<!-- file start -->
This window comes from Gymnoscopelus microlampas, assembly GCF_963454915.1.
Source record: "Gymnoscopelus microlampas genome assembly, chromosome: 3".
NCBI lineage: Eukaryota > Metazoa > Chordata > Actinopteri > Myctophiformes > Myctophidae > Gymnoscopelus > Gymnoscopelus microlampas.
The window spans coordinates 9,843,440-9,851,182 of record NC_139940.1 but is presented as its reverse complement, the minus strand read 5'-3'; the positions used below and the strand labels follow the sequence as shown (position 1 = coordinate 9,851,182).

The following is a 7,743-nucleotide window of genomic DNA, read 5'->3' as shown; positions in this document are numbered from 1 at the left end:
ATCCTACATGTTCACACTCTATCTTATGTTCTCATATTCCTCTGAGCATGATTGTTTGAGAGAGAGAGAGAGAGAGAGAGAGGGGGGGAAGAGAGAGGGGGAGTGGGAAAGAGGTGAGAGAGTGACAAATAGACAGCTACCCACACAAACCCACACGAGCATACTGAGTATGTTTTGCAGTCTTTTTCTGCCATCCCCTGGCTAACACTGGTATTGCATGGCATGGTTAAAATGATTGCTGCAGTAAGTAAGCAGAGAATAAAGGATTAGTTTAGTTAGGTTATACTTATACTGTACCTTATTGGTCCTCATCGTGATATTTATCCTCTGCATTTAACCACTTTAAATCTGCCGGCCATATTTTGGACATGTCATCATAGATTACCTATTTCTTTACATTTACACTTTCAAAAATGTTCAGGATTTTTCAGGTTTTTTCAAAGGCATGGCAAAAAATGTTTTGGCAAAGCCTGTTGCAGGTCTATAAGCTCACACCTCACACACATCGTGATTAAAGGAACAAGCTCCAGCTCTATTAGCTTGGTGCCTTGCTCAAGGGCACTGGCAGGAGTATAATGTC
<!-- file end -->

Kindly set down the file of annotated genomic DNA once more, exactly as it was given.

This window comes from Gymnoscopelus microlampas, assembly GCF_963454915.1.
Source record: "Gymnoscopelus microlampas genome assembly, chromosome: 3".
NCBI lineage: Eukaryota > Metazoa > Chordata > Actinopteri > Myctophiformes > Myctophidae > Gymnoscopelus > Gymnoscopelus microlampas.
The window spans coordinates 9,843,440-9,851,182 of record NC_139940.1 but is presented as its reverse complement, the minus strand read 5'-3'; the positions used below and the strand labels follow the sequence as shown (position 1 = coordinate 9,851,182).

The following is a 7,743-nucleotide window of genomic DNA, read 5'->3' as shown; positions in this document are numbered from 1 at the left end:
ATCCTACATGTTCACACTCTATCTTATGTTCTCATATTCCTCTGAGCATGATTGTTTGAGAGAGAGAGAGAGAGAGAGAGAGGGGGGGAAGAGAGAGGGGGAGTGGGAAAGAGGTGAGAGAGTGACAAATAGACAGCTACCCACACAAACCCACACGAGCATACTGAGTATGTTTTGCAGTCTTTTTCTGCCATCCCCTGGCTAACACTGGTATTGCATGGCATGGTTAAAATGATTGCTGCAGTAAGTAAGCAGAGAATAAAGGATTAGTTTAGTTAGGTTATACTTATACTGTACCTTATTGGTCCTCATCGTGATATTTATCCTCTGCATTTAACCACTTTAAATCTGCCGGCCATATTTTGGACATGTCATCATAGATTACCTATTTCTTTACATTTACACTTTCAAAAATGTTCAGGATTTTTCAGGTTTTTTCAAAGGCATGGCAAAAAATGTTTTGGCAAAGCCTGTTGCAGGTCTATAAGCTCACACCTCACACACATCGTGATTAAAGGAACAAGCTCCAGCTCTATTAGCTTGGTGCCTTGCTCAAGGGCACTGGCAGGAGTATAATGTC